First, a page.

Challenge to Oklahoma's American Indian Arts and Crafts Sales Act

Complaint here: 

Oklahoma's recent amendments to its American Indian Arts and Crafts Sales Act make it illegal to market art in Oklahoma as Indian-made if the artist is not a member of a federally recognized tribe.

The plaintiff, a member of a state-recognized tribe in Virginia who sells and markets her art in Oklahoma, alleges the act is unconstitutional and preempted by the federal Indian Arts and Crafts Act, which permits advertising of art as "Indian-made" for a broader population of artists, i.e., artists who are members of a federal or state recognized tribe, or who are certified as an Indian artisan by a federal or state recognized tribe.


Honor the Treaties: Street Art Pushes for Accountability

Striking images of the Pine Ridge reservation have hit the streets in a collaboration between photographer Aaron Huey and visual artists Shephard Fairey (of Obama HOPE fame) and Ernesto Yerena. The three posters are bringing Tribal concerns into the public eye, attracting attention in the blogosphere, and instigating a contemporary conversation about sovereignty.

Huey's photography has extensively documented life in Tribal communities, and his talk at TEDxDU detailed the history of treaty violation between the Sioux Nation and the Federal Government. He asserts that all work towards progress and development in Indian Country takes place under the shadow of broken promises, with these art works seeking to combat the perception that the treaties are a thing of the past. Citing health and development disparities the artists are donating proceeds from the project to benefit education about Native issues, including Huey's Pine Ridge Billboard Project and allied organizations.

For images of the posters and more information visit the campaign's website HERE.




Art: Northwest Coastal Native Bentwood Box

(Drawing by Kathryn Holt)

Northwest Coastal Native Americans were highly skilled in carving canoes, weaving baskets, hats and making bentwood cedar boxes for storage. The various Northwest Native American peoples held a potlach to commemorate status, celebrate dedications and mark events to celebrate and/or confirm ancestry. On this bentwood box sketch a bear and whale are represented. Making bentwood boxes was an art-form in which yellow or red cedar was steamed and bent from a single plank scraped with an adz and smoothed into a certain thickness, with grooves with three cuts at right angles, steamed and bent along the grooves to form a four sided box, the fourth side being tied and sealed with clam paste. The bottom and lids were made separately, and these boxes were so water tight, they could hold fish oil. Many of these boxes were both carved and painted while some were just painted or carved. They were often used to keep treasured objects that were often given away at a potlach.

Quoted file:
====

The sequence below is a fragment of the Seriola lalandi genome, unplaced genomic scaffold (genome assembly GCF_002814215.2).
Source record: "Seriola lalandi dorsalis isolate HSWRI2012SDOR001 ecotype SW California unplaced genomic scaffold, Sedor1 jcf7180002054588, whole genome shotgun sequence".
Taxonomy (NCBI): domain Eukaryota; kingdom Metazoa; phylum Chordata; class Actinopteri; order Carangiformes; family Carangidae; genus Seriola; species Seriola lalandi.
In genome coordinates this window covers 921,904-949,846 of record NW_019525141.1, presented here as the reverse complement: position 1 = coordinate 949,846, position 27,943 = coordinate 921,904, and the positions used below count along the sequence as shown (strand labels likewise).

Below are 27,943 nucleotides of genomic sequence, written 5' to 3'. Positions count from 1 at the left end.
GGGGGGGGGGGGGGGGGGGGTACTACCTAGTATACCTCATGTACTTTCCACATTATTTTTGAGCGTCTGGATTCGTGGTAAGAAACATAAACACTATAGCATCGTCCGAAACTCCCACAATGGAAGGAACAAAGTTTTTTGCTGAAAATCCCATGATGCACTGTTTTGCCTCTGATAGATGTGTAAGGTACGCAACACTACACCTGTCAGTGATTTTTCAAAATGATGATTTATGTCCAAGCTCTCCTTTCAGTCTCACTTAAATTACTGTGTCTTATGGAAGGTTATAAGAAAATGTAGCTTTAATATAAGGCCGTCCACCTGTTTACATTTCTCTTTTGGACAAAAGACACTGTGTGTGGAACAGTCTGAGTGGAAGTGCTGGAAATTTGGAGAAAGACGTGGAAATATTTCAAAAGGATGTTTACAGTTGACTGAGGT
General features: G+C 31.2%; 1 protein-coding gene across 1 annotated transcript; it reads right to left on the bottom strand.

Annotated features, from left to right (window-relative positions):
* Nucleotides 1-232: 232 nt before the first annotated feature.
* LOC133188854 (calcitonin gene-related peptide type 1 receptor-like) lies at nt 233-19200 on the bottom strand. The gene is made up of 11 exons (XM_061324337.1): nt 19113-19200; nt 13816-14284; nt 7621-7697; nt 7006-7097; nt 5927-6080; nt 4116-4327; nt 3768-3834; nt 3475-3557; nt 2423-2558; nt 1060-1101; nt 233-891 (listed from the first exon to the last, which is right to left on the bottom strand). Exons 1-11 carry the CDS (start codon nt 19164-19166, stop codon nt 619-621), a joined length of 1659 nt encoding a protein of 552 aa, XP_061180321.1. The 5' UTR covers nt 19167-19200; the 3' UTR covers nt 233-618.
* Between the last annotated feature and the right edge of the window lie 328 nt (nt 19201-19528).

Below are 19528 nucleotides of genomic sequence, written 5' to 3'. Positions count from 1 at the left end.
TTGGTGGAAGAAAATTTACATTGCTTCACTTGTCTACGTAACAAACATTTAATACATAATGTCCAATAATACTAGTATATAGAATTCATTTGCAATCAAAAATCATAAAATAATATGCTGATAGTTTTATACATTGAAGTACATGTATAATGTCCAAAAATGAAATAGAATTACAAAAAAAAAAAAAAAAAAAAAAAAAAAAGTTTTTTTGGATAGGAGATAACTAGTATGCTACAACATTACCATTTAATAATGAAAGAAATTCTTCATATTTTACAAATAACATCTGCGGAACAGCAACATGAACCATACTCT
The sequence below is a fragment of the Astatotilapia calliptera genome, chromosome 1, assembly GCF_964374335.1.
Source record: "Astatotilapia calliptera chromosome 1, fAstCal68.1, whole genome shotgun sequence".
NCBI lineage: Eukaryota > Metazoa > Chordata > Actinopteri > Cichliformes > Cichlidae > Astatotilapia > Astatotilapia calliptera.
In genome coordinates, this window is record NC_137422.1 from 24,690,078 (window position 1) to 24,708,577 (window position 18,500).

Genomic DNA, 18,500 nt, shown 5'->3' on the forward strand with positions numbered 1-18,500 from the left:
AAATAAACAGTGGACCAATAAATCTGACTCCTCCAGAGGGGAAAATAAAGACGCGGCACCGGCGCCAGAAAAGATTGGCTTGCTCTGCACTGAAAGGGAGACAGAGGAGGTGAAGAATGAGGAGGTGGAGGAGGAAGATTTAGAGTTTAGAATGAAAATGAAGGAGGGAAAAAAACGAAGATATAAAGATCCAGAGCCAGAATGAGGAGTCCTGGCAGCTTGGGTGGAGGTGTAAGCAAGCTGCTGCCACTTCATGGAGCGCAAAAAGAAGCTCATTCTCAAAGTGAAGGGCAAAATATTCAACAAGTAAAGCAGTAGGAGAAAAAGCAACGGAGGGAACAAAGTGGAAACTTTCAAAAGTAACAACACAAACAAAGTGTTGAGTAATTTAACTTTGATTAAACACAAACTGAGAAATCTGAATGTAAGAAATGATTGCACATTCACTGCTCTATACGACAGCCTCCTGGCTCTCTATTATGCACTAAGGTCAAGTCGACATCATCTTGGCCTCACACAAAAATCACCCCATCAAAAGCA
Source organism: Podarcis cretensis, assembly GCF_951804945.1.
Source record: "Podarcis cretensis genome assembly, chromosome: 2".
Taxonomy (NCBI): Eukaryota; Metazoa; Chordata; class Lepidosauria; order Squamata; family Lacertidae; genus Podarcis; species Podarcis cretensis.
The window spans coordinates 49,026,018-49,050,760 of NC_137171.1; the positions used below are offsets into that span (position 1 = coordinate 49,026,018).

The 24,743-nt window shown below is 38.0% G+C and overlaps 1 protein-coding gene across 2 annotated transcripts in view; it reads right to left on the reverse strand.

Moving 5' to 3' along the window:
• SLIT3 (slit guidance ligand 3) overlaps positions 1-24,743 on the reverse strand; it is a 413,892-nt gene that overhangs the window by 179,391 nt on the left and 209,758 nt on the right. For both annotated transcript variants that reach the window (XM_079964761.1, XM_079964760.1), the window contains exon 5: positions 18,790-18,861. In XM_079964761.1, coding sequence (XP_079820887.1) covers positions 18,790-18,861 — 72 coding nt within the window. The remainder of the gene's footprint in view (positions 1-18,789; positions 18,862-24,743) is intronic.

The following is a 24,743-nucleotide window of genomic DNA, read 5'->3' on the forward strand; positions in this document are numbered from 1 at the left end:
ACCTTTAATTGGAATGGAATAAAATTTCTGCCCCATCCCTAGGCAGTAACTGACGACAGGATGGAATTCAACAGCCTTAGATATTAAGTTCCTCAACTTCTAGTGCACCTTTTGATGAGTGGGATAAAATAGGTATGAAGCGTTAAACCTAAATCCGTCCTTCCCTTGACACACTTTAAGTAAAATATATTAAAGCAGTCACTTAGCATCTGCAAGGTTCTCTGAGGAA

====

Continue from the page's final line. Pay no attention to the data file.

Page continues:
Loon Headdress/Mask

(by Kathryn Holt)

The research on this subject is from pictures taken by Edward Curtis in the 1800s from a Tluwulahu Mask. In several Coastal cultures the loon was considered sacred and was thought to embody the spirit of old allies, signified by the haunting wailing sound of its cries. The mask was worn on the head to imitate the loon changing into the form of a man.

Native American legendary stories about loons can be found at:
Sylvan Dell Publishing and Indigenous Peoples.

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The Bowl - "Tlingit Potlatch Bowl carved with bear features. Used for potlatch feasts to hold salmon or other foods." by Kathryn Holt

The Rattle - "Shaman's rattle with Raven face and inlaid with abalone shell" by Kathryn Holt

 The Canoe - "Canoeing in Coastal Waters"
by Kathryn Holt